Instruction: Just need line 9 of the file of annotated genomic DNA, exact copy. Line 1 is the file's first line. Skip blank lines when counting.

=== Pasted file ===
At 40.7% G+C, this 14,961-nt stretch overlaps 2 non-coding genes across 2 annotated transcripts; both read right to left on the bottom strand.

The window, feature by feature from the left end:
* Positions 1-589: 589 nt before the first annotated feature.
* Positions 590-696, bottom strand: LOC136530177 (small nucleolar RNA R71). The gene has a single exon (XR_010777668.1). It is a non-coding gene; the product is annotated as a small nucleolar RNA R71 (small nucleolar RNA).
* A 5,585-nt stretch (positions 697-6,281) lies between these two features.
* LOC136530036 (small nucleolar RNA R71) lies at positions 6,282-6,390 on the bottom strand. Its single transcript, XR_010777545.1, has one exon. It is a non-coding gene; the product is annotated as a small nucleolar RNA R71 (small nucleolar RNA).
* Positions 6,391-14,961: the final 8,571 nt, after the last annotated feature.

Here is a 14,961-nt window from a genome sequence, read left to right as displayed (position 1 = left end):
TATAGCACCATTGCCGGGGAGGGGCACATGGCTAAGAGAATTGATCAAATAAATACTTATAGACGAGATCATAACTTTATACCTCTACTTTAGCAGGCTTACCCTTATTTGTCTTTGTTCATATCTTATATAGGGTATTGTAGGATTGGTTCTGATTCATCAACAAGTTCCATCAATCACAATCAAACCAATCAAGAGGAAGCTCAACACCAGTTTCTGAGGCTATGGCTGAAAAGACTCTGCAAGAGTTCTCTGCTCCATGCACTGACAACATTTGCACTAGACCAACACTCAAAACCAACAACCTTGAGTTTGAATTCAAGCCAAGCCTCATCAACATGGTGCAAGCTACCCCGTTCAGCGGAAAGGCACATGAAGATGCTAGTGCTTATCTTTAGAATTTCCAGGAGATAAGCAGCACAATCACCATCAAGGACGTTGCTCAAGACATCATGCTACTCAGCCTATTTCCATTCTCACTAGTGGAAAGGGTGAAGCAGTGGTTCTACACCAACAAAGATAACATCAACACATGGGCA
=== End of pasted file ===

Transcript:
TATAGCACCATTGCCGGGGAGGGGCACATGGCTAAGAGAATTGATCAAATAAATACTTATAGACGAGATCATAACTTTATACCTCTACTTTAGCAGGCTTACCCTTATTTGTCTTTGTTCATATCTTATATAGGGTATTGTAGGATTGGTTCTGATTCATCAACAAGTTCCATCAATCACAATCAAACCAATCAAGAGGAAGCTCAACACCAGTTTCTGAGGCTATGGCTGAAAAGACTCTGCAAGAGTTCTCTGCTCCATGCACTGACAACATTTGCACTAGACCAACACTCAAAACCAACAACCTTGAGTTTGAATTCAAGCCAAGCCTCATCAACATGGTGCAAGCTACCCCGTTCAGCGGAAAGGCACATGAAGATGCTAGTGCTTATCTTTAGAATTTCCAGGAGATAAGCAGCACAATCACCATCAAGGACGTTGCTCAAGACATCATGCTACTCAGCCTATTTCCATTCTCACTAGTGGAAAGGGTGAAGCAGTGGTTCTACACCAACAAAGATAACATCAACACATGGGCA